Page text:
Iran has sent thousands of undocumented Shi'ite Afghan refugees to Syria to fight alongside forces of the Lebanese militant group Hezbollah and Iran’s elite Revolutionary Guard forces in support of the government of Syrian President Bashar al-Assad, sources in Iran and Afghanistan told VOA.
Thousands of Afghans from Iran are in the “Fatemiyon Brigade,” the second largest group of foreigners fighting for Assad in Syria. Western media estimate their numbers at between 10,000 and 12,000.
Human Rights Watch (HRW) reported on Friday that some Afghans are sent against their will. Iran has said Afghans are going to Syria voluntarily.
Iran’s Revolutionary Guard Corps, which is also fighting for Assad in Syria, recruits Afghans with promises of Iranian citizenship and improved living standards for their families.
“Iran has not just offered Afghan refugees and migrants incentives to fight in Syria, but several said they were threatened with deportation back to Afghanistan unless they did [complied],” Peter Bouckaert, emergencies director at Human Rights Watch, said in a statement.
Afghan fighters are paid between $400 and $600 per month, said Phillip Smyth a researcher at the University of Maryland and author of the blog "Hezbollah Cavalcade." Some Afghans are pulled from prisons to go fight in the battlefields of Syria, Smyth said.
“In other cases, undocumented Afghan [Shi'ite] refugees are threatened with jail time if they don't serve,” he said.
Roughly three million Afghans live in Iran. Most settled there after fleeing war and conflict in their homeland. Many Afghans in Iran lack basic rights and live without a formal status. About 950,000 are classified as refugees.
Afghans in Iran sent to Syria come mainly from Qum and Mashhad — centers for a majority of the Afghan diaspora.
Iranian sources told VOA that Afghans are being sent to the Syrian frontlines to defend the Zeinab Shrine, a holy site for Shi’ite Muslims.
Syrian rebel commanders say they face Afghan fighters throughout the country.
“Their presence has been stronger than ever,” said Islam Alloush, spokesman for the Army of Islam, the main opposition force in eastern Damascus.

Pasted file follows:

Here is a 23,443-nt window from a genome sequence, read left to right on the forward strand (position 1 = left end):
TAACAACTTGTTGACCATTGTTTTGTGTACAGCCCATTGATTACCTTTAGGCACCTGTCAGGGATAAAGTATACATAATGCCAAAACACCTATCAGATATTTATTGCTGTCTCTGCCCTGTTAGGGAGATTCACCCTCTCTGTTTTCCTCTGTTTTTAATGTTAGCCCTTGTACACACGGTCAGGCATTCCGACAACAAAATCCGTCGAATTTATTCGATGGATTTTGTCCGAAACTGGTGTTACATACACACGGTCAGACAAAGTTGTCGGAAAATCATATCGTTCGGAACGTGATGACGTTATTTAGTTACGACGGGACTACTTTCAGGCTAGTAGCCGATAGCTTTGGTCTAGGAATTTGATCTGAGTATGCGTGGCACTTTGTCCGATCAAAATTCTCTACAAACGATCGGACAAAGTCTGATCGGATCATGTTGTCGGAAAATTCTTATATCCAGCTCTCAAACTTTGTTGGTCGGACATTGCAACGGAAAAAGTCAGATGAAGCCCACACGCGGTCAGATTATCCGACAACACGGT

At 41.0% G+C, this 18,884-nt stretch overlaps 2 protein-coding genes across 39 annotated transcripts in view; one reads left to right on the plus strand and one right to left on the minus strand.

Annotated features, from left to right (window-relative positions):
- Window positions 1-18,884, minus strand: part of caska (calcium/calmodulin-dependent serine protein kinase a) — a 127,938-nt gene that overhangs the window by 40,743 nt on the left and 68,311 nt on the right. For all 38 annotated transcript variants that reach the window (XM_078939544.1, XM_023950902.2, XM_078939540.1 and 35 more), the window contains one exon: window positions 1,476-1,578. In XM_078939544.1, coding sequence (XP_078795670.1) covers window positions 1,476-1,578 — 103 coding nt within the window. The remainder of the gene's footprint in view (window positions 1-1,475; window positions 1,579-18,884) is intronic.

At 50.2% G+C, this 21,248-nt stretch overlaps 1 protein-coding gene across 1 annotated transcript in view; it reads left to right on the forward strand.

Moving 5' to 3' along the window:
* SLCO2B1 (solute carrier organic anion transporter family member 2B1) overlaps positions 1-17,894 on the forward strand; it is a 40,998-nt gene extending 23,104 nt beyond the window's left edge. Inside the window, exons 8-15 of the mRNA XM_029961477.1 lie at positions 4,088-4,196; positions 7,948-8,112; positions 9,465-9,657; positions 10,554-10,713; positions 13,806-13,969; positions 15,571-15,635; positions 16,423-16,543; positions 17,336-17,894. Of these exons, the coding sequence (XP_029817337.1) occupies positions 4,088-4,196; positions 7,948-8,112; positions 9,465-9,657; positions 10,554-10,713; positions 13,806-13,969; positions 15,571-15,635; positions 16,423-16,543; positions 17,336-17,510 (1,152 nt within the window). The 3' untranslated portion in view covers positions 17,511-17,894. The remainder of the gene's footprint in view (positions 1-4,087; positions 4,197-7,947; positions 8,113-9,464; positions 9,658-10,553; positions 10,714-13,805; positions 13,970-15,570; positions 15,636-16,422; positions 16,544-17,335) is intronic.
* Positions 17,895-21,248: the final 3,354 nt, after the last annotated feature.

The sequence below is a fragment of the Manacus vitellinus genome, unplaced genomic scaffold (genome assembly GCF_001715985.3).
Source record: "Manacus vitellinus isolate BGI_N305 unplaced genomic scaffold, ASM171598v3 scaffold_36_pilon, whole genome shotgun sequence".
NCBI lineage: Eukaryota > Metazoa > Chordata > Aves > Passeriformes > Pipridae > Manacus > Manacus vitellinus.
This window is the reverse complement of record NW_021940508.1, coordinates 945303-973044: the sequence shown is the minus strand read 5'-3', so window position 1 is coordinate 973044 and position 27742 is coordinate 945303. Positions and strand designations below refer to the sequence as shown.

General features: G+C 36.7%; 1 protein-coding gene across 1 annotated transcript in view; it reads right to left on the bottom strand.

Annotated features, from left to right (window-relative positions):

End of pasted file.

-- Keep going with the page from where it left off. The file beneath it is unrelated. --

“But they are mainly based in Aleppo,” he told VOA. “They have units around Damascus. The regime relies on them because it is running out of manpower.”
The commander of Iran’s Quds Force, Major General Qassem Soleimani, has paid visits to the Afghan brigade in Syria, according to Iranian media reports, and took pictures with some of its members.
The Afghan units have been trained in Lebanon-based camps run by Hezbollah and fight alongside the Lebanese militant group in Syria, researcher Smyth said. Most of them reportedly receive anywhere from 10 days to one month of preliminary training in Mashhad and in southern outskirts of Tehran prior to their deployment to Syria, Iranian sources told VOA.
Reports indicate that Afghan casualties in Syria are mounting as Iranian-backed fighters have become a major ground force for the Assad regime.
Ali Alfoneh, a senior fellow at the Foundation for the Defense of Democracies who tracks Syrian war casualties, told VOA that more than 200 Afghan fighters have been killed in Syria since September 2012.
“They are lured in to sacrifice their lives for a few hundred dollars,” Mujtaba Jalali, an Iranian-born Afghan photographer from Mashhad who covered the public funerals of Afghan fighters, told VOA.
The families of Afghans who serve in Syria receive benefits in Iran.
“This is a very good gateway for some Afghan refugees to put their step into a new life if they come back alive,” a Tehran-based Afghan who lost his brother in the Syria fighting told VOA on the condition of anonymity.
“In our case, my brother sacrificed himself for his family,” he said. “My mother can now receive medicine for her ill heart and the rest of family gained Iranian valid documentation.”
Iran’s Foundation of Martyrs and Veterans Affairs offers financial help, spiritual support, and medical expenses for the families of Afghan casualties. But Human Rights Watch said in its report on Friday that compensation is arbitrary. The Afghan government says it is investigating reports of Afghans fighting in Syria.
Qayyum Sajjadi, a Shi’ite parliament member in Afghanistan, says the harsh socioeconomic circumstances that Afghan refugees face in Iran force them to participate in regional conflicts.
“These youths in Iran are sent to Syria where they either die or get captured by opposition groups,” Jamaluddin Sayyar, head of the provincial council in Afghanistan's Kunar province, told Radio Liberty.
Human Rights Watch said that Iran must stop using Afghans to fight in Syria.
“Iran should be offering greater protection to Afghan refugees, not coercively recruiting them to fight for Assad,” HRW’s Bouckaert said in a statement.